Brookhaven National Laboratory is one of four institutions that will share $5.25 million to develop a superconducting magnet energy storage system to help harness renewable energy, officials at the Upton-based lab said.

The institutions will receive $4.2 million in grants and another $1.05 million in matching funds. BNL's share will be about $2 million.

"This exciting project is aimed at providing novel technologies for grid-scale energy storage solutions," said Jim Misewich, BNL's associate laboratory director for Basic Energy Sciences. "Such technologies are a key element in ensuring reliable operation of the 21st century electric grid and for the integration of renewable sources to reduce our carbon footprint."

Peter Johnson, chairman of BNL's Condensed Matter Physics and Materials Science Department, called the grant "a significant amount" of money "that will allow us to make serious inroads into research in this new technology."

The award is one of 43, totaling $92 million, awarded by the U.S. Department of Energy's Advanced Research Projects Agency-Energy through the American Recovery and Reinvestment Act.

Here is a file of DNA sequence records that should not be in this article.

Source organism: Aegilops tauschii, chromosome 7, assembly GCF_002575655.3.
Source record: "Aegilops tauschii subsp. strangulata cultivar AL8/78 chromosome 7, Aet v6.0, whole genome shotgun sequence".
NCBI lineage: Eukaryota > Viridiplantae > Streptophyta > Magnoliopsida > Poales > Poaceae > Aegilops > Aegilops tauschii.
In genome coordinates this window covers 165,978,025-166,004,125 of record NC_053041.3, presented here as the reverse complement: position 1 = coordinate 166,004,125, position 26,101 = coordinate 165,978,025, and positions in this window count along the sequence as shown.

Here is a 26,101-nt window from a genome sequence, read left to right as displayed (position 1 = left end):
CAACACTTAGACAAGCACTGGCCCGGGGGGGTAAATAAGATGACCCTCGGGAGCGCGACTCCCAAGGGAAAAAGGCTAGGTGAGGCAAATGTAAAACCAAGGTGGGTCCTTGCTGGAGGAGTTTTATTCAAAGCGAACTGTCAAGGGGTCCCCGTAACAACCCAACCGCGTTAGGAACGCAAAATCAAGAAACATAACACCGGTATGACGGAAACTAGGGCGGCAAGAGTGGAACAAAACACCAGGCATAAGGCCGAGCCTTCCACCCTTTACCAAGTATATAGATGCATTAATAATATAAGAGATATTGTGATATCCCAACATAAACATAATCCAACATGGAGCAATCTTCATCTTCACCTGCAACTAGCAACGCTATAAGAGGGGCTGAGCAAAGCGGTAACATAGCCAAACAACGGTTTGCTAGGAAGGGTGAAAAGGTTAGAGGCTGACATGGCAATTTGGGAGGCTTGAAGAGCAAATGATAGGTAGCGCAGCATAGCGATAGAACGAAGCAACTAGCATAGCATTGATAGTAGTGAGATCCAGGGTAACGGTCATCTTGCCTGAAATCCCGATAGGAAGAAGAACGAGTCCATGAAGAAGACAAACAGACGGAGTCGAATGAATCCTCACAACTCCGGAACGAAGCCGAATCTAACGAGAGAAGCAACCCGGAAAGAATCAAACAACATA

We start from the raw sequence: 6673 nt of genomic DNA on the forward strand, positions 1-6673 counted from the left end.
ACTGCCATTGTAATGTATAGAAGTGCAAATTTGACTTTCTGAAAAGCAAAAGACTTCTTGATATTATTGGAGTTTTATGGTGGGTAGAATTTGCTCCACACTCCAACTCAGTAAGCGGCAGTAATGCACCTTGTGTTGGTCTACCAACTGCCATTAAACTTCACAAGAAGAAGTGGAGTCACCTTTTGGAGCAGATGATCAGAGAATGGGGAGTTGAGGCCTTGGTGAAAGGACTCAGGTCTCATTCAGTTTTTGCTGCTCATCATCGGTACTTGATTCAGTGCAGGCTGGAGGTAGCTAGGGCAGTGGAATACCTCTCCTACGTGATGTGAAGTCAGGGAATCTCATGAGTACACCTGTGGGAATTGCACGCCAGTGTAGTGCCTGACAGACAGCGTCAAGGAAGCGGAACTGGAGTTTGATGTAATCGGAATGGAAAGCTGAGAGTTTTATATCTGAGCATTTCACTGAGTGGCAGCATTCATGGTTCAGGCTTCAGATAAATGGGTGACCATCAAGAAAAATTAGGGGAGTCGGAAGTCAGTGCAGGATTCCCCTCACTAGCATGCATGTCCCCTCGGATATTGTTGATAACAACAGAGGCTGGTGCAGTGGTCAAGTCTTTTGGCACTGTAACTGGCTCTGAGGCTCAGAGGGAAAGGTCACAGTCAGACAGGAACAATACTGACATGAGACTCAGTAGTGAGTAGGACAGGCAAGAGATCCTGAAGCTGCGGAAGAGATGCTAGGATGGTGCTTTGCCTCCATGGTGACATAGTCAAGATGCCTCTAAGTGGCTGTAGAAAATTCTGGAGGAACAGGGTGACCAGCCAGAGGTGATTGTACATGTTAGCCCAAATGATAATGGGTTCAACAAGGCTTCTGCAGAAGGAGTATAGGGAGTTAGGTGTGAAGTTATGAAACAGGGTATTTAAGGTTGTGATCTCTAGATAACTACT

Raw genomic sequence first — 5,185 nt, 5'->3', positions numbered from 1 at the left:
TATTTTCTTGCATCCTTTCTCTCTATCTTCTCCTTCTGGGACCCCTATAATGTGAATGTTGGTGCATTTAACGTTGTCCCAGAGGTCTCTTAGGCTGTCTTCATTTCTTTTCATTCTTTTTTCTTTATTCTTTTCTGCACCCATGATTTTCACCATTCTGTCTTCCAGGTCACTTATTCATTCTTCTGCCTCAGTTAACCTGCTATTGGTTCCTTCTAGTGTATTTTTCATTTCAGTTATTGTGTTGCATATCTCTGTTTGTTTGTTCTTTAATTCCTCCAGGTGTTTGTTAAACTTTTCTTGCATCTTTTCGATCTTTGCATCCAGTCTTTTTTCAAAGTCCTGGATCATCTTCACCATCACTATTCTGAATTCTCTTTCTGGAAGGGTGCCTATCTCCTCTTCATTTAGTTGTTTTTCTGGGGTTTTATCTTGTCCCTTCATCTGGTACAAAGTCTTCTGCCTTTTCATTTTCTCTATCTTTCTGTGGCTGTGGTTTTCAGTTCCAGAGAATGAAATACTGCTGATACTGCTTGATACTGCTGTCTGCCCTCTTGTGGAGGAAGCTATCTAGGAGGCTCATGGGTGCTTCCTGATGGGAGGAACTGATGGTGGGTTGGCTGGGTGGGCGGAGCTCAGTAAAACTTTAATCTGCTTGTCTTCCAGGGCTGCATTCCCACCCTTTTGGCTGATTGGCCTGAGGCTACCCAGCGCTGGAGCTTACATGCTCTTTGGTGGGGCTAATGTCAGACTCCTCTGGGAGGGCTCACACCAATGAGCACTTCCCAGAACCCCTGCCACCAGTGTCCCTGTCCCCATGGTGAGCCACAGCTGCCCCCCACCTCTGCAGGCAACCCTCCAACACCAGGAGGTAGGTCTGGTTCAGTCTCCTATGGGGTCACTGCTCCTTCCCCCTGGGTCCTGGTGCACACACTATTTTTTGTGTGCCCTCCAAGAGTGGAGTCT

BNL researchers plan to use the funds to help create a system that would allow scientists to use wind and solar power more effectively to help reduce the country's reliance on such energy sources as coal, natural gas and oil.

"We are intending to build a large-scale solar farm to explore its potential in the Northeast," Johnson said, and create technology that "will allow us to explore the capabilities further. It will smooth out the ups and downs in the supply" of energy from wind and sun.

The researchers said such projects are potential "game changers" for the country's electrical grid. Superconducting magnetic energy storage systems harness energy with near-zero energy loss, and have a nearly infinite cycle life, they said.

The other institutions sharing the grant are ABB Inc. of Cary, N.C., SuperPower Inc. of Schenectady and the University of Houston.

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